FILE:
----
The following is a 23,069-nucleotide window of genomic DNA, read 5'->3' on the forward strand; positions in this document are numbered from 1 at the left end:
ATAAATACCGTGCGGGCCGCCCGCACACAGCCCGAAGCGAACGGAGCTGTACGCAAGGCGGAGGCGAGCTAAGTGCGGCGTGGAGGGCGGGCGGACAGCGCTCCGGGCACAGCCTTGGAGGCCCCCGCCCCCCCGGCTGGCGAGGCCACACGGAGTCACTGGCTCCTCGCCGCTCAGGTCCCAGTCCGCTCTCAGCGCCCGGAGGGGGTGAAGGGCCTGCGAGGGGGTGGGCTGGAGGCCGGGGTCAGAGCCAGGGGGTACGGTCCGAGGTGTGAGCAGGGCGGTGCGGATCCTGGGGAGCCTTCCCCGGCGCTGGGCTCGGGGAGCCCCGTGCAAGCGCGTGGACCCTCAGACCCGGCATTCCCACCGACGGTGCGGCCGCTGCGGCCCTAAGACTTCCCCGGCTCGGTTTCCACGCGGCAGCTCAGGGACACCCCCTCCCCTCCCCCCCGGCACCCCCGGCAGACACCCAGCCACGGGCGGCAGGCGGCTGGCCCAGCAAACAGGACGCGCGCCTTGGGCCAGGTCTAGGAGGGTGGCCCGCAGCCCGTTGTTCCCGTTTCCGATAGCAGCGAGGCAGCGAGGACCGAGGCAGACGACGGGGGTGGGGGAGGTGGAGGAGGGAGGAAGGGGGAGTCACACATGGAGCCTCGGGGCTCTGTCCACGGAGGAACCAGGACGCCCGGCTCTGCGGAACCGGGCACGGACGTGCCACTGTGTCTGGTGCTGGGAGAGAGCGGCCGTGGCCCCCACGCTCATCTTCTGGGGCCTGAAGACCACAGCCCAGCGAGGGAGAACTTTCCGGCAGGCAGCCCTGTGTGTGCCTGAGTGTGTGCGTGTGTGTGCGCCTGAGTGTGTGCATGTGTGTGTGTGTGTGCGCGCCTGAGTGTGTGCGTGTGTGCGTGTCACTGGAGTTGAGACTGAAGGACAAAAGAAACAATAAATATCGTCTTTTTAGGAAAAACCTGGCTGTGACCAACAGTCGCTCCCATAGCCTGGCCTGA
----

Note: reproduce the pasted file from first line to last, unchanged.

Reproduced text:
The following is a 23,069-nucleotide window of genomic DNA, read 5'->3' on the forward strand; positions in this document are numbered from 1 at the left end:
ATAAATACCGTGCGGGCCGCCCGCACACAGCCCGAAGCGAACGGAGCTGTACGCAAGGCGGAGGCGAGCTAAGTGCGGCGTGGAGGGCGGGCGGACAGCGCTCCGGGCACAGCCTTGGAGGCCCCCGCCCCCCCGGCTGGCGAGGCCACACGGAGTCACTGGCTCCTCGCCGCTCAGGTCCCAGTCCGCTCTCAGCGCCCGGAGGGGGTGAAGGGCCTGCGAGGGGGTGGGCTGGAGGCCGGGGTCAGAGCCAGGGGGTACGGTCCGAGGTGTGAGCAGGGCGGTGCGGATCCTGGGGAGCCTTCCCCGGCGCTGGGCTCGGGGAGCCCCGTGCAAGCGCGTGGACCCTCAGACCCGGCATTCCCACCGACGGTGCGGCCGCTGCGGCCCTAAGACTTCCCCGGCTCGGTTTCCACGCGGCAGCTCAGGGACACCCCCTCCCCTCCCCCCCGGCACCCCCGGCAGACACCCAGCCACGGGCGGCAGGCGGCTGGCCCAGCAAACAGGACGCGCGCCTTGGGCCAGGTCTAGGAGGGTGGCCCGCAGCCCGTTGTTCCCGTTTCCGATAGCAGCGAGGCAGCGAGGACCGAGGCAGACGACGGGGGTGGGGGAGGTGGAGGAGGGAGGAAGGGGGAGTCACACATGGAGCCTCGGGGCTCTGTCCACGGAGGAACCAGGACGCCCGGCTCTGCGGAACCGGGCACGGACGTGCCACTGTGTCTGGTGCTGGGAGAGAGCGGCCGTGGCCCCCACGCTCATCTTCTGGGGCCTGAAGACCACAGCCCAGCGAGGGAGAACTTTCCGGCAGGCAGCCCTGTGTGTGCCTGAGTGTGTGCGTGTGTGTGCGCCTGAGTGTGTGCATGTGTGTGTGTGTGTGCGCGCCTGAGTGTGTGCGTGTGTGCGTGTCACTGGAGTTGAGACTGAAGGACAAAAGAAACAATAAATATCGTCTTTTTAGGAAAAACCTGGCTGTGACCAACAGTCGCTCCCATAGCCTGGCCTGA